Brunch. Vegan Style.


As a vegetarian, pardon me, as a health conscious vegetarian (not to confuse me with a junk food vegetarian) I am continuously disappointed with brunch options. For this reason alone I rarely ever go out to brunch unless I know my options are far greater than that which I can whip up myself. For instance: rabbit food (mesclun greens with a couple cherry tomatoes and a possible slice or two of cucumber), a generous bowl of granola (with greek yogurt, milk or some other dairy option - so that's a no for vegans) or some type of cheesy concoction on toast...or fries. Don't get me wrong, I enjoy a nice bowl of greens and crunchy bowl of granola, but sometimes I just want a little more to choose from, is that too much to ask? Surprisingly enough even oatmeal is rarely on a brunch menu these days. And c'mon, who doesn't love a warm bowl of oatmeal with a spoonful of brown sugar with fresh berries and pecans?

That being said, I decided to throw together a simple, delicious brunch dish that vegans and vegetarians can delite in. I promise the carnivores inviting themselves over for brunch will enjoy this as well, they won't even realize it's vegan so shhhh...


Polenta.* (cue choir of angels). This guy has a legacy dating back to the 1700's and was made popular in Italy. Not only is it one of the best foods to supply long-lasting energy but it cooks up in a mere 30 minutes. It can be creamy or crispy. It plays well with all flavors, polenta does not discriminate. It's perfect. As many of you may know polenta is in fact corn meal. Ah, yes, I know, we Americans get plenty of corn in our diets (ehem...we actually over dose of the stuff) so lets take a moment to remember my favorite word: "moderation." With today's corn being almost entirely genetically modified, organically sourced polenta is the only way to go. Oh, and it's rich in vitamins A and C. Bonus!

Fennel. I am in love with this plant. This oddly shaped, hardy, anise flavored bulb - or fruit - is delicious raw, roasted, seared, sautéed, and so on. Another excellent source of vitamin C, potassium and dietary fiber. Raw fennel is a great way to ease a stomach ache and helps prevent the formation of gas in the intestinal tract.

Kale. You will soon realize that I have a slight obsession with kale mostly because of the fact that it's so incredibly good for you but also because it's just simply delicious.  I will continue to engrave in your memory how this guy is rich in vitamins B6, K, A and C. Lets also not forget that it's a great source of minerals copper, potassium and iron. Some people don't play favorites, but when it comes to veggies, kale is mine.


ingredients. (enough for two)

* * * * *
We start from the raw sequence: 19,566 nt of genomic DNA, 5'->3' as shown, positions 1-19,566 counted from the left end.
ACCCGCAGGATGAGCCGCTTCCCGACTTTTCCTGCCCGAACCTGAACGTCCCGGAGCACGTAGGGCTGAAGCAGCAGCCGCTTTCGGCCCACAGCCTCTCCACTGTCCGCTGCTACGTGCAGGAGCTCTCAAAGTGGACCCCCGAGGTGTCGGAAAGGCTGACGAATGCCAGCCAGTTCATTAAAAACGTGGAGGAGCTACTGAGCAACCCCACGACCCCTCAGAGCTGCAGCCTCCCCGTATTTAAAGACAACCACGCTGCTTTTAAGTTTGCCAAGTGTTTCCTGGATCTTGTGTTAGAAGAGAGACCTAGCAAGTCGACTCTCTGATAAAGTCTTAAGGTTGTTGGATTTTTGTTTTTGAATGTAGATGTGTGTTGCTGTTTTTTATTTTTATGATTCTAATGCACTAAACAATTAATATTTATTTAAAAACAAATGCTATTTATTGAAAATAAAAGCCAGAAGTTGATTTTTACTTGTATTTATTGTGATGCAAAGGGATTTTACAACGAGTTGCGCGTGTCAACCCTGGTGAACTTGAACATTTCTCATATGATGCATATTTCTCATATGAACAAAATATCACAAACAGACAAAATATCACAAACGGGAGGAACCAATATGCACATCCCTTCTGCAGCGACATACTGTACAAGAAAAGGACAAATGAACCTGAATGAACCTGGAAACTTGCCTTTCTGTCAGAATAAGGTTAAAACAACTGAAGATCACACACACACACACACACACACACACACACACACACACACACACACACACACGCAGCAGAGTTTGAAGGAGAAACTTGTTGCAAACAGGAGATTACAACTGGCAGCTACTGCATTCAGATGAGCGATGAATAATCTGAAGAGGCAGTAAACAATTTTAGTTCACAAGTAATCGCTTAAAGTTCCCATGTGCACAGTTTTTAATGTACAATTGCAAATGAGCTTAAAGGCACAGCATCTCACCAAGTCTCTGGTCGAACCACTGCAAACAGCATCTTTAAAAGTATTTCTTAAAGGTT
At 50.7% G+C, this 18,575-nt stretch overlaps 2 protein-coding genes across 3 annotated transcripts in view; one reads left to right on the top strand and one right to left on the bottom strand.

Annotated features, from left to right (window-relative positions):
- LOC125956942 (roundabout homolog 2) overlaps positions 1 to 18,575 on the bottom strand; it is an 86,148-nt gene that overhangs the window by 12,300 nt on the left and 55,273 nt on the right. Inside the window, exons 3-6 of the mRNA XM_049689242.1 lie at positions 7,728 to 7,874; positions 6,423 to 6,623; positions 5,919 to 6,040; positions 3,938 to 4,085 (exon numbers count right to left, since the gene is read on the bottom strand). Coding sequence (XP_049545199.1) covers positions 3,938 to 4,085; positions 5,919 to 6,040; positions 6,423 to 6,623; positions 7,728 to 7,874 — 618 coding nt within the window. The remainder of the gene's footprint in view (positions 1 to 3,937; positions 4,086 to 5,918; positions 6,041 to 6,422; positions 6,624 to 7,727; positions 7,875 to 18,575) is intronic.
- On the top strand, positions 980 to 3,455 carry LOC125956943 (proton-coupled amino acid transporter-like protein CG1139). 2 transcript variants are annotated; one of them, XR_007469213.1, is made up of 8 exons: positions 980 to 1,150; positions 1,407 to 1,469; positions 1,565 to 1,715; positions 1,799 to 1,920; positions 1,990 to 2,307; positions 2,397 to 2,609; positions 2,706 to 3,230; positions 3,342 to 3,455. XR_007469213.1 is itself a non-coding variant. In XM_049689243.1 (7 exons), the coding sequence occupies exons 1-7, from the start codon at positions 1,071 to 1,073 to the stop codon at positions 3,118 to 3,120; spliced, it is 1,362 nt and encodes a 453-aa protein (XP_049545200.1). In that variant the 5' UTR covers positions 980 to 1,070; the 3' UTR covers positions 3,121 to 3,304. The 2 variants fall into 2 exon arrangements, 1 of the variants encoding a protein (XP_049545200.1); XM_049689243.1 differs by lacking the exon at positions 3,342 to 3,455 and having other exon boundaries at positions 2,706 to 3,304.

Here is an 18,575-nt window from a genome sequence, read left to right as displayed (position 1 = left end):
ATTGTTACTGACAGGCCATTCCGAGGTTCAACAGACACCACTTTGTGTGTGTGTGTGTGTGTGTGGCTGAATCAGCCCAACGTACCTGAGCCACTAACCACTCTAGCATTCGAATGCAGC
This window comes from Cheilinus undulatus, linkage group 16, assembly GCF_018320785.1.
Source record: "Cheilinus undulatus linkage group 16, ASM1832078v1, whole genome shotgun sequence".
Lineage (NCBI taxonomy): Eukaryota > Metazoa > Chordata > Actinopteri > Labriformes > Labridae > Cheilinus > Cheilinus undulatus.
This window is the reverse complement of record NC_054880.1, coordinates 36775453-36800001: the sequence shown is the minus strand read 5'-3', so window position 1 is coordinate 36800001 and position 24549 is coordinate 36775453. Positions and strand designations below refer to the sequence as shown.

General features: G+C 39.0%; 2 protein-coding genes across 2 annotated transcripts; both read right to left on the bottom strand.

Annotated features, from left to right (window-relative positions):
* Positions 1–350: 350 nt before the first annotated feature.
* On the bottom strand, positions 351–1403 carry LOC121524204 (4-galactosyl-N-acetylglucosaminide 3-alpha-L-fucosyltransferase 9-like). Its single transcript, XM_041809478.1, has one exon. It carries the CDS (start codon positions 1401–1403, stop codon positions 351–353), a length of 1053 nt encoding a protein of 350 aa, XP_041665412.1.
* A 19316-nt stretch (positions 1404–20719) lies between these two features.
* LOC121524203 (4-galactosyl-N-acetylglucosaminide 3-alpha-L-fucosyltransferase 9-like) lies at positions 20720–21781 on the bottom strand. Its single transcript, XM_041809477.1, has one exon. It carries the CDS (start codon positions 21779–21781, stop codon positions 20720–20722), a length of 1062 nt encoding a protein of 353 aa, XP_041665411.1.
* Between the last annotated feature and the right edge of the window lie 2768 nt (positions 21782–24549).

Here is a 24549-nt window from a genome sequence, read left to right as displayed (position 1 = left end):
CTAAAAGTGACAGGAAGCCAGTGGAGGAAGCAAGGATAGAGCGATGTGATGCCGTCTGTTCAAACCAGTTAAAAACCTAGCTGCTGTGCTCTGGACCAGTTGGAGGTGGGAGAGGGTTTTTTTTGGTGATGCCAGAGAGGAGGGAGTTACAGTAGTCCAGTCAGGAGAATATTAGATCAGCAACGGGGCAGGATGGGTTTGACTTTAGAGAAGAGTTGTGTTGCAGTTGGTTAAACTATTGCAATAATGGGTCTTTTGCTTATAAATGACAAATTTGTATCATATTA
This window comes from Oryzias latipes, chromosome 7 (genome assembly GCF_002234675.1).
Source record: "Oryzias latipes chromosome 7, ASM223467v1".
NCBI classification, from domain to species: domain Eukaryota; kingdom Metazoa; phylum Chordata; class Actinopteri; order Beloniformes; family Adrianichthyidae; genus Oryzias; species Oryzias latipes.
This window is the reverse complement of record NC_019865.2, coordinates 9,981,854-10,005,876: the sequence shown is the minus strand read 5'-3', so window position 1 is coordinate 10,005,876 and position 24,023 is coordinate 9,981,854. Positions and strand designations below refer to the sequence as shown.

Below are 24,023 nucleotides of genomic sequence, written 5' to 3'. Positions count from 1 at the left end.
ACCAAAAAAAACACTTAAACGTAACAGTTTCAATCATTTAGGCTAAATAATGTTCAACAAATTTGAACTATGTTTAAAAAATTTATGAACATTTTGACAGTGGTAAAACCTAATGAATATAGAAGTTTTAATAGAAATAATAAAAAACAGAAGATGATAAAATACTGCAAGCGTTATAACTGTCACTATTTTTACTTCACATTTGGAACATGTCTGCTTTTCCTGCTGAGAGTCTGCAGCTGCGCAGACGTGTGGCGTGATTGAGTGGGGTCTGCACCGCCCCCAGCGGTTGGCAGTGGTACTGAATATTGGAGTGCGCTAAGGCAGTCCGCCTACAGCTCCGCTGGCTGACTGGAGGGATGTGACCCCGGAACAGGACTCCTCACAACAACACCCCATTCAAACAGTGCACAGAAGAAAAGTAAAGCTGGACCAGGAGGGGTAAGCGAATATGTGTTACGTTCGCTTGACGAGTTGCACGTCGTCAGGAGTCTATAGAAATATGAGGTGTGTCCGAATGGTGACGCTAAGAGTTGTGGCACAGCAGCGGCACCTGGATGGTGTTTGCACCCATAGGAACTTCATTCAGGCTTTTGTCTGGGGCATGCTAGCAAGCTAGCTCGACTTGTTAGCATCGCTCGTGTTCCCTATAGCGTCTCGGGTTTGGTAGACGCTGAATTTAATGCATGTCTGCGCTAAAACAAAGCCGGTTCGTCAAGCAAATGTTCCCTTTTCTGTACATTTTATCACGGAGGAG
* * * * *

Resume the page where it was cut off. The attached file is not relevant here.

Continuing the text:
1 cup cooked polenta*
1/2 bunch kale, cleaned and thinly chopped (do not discard that delicious stem!)
1 small fennel bulb, cleaned, outer most layers discarded, sliced into 1/4" thick slices
1 garlic clove, minced
1 shallot, sliced
juice of half a lemon
fennel fronds for garnish (the 'hairy' guys on the fennel antennas)
pinch of chili flake (depending on if you like it spicy or not)
olive oil
sea salt and black pepper to taste

--in a small skillet over medium heat add your garlic and shallot and saute until soft, 2-3 minutes. add kale, a pinch of salt, chili flake (optional), and lemon juice. saute until wilted, 2-3 minutes.

--meanwhile in a small cast iron pan over medium-high heat, add 1 tbsp of oil. add fennel, season with salt and pepper and pan sear in batches.

--to assemble: split the kale between two plates. top with fennel and then with polenta. garnish with fresh cracked pepper and fennel fronds.

*note: cooking polenta.
Typically it is a 1:3 ratio of polenta to water (i.e. 1 cup of polenta to 3 cups of water). I always have another pot of simmering water on side burner in case the polenta needs some thinning out, which it always does...
    --bring water to a boil, add 1 tsp sea salt
    --lower to a simmer and slowly whisk in polenta
    --switch to a wooden spoon and stir often
    --cook for approximately 25 minutes, when mixture thickens and polenta is tender
    --use your best judgement to add water when polenta seems to get too thick. typically i can add around up to two cups of water by the time the polenta has finished cooking.
    --season to taste with sea salt and freshly cracked pepper. at this point feel free to add a knob or two of butter and fresh parm unless of course you are trying to keep it a vegan dish then skip this step.

...lastly take a second to pat yourself on the back, maybe give yourself a little round of applause (have whoever you're cooking for join in, too) and enjoy your vegan, homemade brunch for two.

everything tastes better homemade,